MTA bus drivers can no longer open back doors due to fare evasion

The MTA is ordering its bus drivers not to automatically open their vehicles’ rear and center doors for customers — to try to thwart free-loading scofflaws, The Post has learned.

“Effective immediately, to deter fare evasion,” agency drivers cannot “use the rear door toggle switch to open the rear/center automatically, unless it is necessary due to an emergency situation,” says a May 6 memo sent to all MTA bus operators .

The new directive will ideally force potential fare beaters to enter through the front doors of the bus — and be confronted by the driver if they don’t pay.

It also means bus riders will have to manually activate the rear and center doors themselves if they want to exit through them.

The back and center doors on the MTA’s express “Select Bus Service” routes will continue to open automatically at all stops, the memo said.

“The policy is intended to continue to offer customers easy exits while deterring fare evasion by reducing the time that rear doors are open while no one is exiting on local bus routes,” MTA spokesman Aaron Donovan said in a statement to The Post.

MTA CEO Janno Lieber last month pledged to tackle soaring subway crime partly by setting up a review panel to figure out how to curb fare evasion, which has jumped on both buses and subways during the COVID-19 pandemic.

People enter the back door of a city bus.
The MTA told its drivers not to “use the rear door toggle switch to open the rear/center automatically, unless it is necessary due to an emergency situation.”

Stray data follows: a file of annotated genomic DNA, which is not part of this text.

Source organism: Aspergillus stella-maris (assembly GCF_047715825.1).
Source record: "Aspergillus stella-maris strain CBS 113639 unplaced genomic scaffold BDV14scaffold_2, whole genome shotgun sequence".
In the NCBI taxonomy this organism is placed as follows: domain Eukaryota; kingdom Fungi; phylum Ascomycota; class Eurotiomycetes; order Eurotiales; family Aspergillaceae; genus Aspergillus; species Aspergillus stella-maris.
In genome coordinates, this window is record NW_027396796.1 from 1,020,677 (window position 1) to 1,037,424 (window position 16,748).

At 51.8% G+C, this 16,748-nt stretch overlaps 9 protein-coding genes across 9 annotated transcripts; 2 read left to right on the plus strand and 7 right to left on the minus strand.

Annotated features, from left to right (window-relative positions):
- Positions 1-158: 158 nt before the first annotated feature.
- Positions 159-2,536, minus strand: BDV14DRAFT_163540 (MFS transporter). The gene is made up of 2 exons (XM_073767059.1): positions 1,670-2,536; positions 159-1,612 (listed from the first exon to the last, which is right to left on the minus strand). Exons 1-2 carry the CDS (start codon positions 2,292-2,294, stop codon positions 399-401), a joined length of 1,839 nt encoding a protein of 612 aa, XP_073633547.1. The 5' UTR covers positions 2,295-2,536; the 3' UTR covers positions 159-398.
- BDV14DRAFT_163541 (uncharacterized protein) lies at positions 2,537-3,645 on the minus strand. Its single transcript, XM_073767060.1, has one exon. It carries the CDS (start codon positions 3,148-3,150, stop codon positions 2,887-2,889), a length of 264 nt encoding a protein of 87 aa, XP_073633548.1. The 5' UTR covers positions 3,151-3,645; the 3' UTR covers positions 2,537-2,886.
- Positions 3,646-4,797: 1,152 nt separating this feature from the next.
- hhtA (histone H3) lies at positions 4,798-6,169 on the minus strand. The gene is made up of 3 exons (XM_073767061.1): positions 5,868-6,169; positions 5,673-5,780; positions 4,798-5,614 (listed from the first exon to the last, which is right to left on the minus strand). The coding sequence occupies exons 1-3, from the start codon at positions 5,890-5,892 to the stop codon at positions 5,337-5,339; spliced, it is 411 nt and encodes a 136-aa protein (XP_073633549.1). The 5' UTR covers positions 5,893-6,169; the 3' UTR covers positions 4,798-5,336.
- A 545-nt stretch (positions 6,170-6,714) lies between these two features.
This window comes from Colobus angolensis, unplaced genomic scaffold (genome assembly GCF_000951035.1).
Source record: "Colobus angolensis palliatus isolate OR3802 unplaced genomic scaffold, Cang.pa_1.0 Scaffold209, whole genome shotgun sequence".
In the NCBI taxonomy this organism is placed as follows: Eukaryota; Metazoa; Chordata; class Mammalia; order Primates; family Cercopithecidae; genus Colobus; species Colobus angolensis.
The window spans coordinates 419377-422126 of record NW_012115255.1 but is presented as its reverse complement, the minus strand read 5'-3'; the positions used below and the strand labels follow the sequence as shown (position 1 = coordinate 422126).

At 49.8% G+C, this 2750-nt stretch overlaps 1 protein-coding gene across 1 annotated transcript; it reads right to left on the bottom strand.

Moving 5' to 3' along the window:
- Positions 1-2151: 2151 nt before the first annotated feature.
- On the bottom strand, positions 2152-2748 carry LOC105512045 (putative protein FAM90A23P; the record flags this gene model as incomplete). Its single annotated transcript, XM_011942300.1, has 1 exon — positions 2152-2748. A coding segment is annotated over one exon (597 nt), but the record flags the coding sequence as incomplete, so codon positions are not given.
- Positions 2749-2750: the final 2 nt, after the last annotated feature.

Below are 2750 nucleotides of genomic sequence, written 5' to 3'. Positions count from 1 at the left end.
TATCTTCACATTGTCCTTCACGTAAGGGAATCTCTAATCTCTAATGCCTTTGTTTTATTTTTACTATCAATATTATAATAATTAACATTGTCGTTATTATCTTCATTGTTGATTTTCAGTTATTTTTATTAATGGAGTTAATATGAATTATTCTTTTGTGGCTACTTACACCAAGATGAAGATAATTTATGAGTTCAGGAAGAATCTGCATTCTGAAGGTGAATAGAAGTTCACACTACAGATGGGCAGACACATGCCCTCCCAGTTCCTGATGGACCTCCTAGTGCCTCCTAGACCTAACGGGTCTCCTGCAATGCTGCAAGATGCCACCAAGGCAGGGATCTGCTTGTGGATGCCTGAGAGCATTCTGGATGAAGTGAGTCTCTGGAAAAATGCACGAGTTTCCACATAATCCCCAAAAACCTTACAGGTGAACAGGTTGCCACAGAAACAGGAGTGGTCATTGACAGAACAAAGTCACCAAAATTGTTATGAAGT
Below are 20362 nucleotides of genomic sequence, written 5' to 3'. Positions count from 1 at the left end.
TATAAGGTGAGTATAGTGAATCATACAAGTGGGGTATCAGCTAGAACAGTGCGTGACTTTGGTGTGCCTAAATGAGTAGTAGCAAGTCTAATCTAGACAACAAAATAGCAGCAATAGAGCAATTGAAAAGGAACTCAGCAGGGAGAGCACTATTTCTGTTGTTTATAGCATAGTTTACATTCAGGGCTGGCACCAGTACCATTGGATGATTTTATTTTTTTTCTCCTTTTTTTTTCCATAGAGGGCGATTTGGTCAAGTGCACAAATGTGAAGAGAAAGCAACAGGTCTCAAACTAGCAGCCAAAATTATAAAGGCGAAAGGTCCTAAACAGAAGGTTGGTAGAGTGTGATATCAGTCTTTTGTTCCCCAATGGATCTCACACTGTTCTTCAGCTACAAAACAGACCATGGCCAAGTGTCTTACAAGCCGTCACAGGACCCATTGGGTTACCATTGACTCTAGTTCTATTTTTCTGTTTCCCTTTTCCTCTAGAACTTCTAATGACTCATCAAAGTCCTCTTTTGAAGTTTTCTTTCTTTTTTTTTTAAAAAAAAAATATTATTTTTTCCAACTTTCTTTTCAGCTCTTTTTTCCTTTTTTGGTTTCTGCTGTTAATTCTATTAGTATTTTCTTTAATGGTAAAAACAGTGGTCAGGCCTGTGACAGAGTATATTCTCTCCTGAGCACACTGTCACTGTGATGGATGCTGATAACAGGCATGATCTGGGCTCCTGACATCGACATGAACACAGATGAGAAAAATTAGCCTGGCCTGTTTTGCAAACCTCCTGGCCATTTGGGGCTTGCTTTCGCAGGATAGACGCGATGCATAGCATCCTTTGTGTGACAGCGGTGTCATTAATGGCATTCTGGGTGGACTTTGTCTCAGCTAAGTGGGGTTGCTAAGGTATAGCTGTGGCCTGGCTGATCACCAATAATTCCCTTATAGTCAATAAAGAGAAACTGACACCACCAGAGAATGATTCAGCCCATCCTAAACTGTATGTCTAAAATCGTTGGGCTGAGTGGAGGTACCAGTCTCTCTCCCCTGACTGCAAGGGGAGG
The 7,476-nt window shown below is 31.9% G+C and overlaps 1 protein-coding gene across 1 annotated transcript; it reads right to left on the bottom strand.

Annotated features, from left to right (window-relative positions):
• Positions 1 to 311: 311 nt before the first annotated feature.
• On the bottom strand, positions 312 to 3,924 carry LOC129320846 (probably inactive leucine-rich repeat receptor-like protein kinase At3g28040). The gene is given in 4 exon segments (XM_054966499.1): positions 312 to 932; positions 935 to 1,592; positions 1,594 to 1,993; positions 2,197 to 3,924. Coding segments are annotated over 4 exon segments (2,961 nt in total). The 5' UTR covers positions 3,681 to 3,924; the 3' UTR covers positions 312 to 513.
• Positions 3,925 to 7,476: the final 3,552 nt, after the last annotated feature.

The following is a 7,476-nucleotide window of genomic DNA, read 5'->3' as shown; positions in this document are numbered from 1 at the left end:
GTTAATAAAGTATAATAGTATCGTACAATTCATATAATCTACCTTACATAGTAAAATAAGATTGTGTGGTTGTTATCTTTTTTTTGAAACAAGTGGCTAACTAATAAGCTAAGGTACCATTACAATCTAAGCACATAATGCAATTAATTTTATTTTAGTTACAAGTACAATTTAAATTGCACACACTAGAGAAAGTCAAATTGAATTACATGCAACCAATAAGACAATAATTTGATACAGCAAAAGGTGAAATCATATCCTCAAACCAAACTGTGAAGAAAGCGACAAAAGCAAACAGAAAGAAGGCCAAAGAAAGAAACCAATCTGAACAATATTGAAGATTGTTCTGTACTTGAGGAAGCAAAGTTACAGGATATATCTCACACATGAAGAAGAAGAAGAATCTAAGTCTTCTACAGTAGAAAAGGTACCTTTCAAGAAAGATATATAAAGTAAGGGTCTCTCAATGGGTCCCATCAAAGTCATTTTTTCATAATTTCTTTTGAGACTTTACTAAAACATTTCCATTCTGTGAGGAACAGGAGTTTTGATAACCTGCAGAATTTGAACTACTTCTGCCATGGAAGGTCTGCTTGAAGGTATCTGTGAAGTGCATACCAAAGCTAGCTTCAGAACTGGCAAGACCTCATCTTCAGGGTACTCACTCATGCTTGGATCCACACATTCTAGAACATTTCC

Dipasupil Day/Getty Images

Nearly 30 percent of city bus riders aren’t paying their way, according to the MTA’s latest fare-evasion survey — up from just over 20 percent at the end of 2019.

But JP Patafio, vice president for Transport Workers Local 100’s Brooklyn bus division, called the memo “silly” because drivers rarely open bus back doors themselves, anyway.

He said he hoped the implication would not be that bus operators should haggle for fares, which has led to driver assaults in the past.

“If somebody is coming through the back door, it’s usually because there’s a lot of people getting off the bus,” he said. “The bus driver’s job is already very difficult, and we already know that enforcing fares leads to assault and fights on the bus.”

MTA bus driver Denise Watkins prepares to set off on her route while wearing personal protective equipment as it operates without fees, Friday, April 24, 2020, in the Bronx borough of New York.
According to the MTA’s latest fare-evasion survey, nearly 30 percent of city bus riders aren’t paying their way.
AP/John Minchillo

The MTA’s new directive defines its long-term goal of implementing all-door entry and fare collection on all its buses. OMNY tap-and-go card-payment readers have been installed on all buses but are currently only turned on for Select Bus routes.

Lieber last month told reporters it was too soon to turn on the rear-door OMNY readers because the vast majority of bus riders still pay with MetroCards or cash.

“I think we only have somewhere between 10 and 15 percent OMNY penetration on the buses,” he said. “It wouldn’t really be fair to try to manage rear-door bus boarding and limit it to OMNY customers.”

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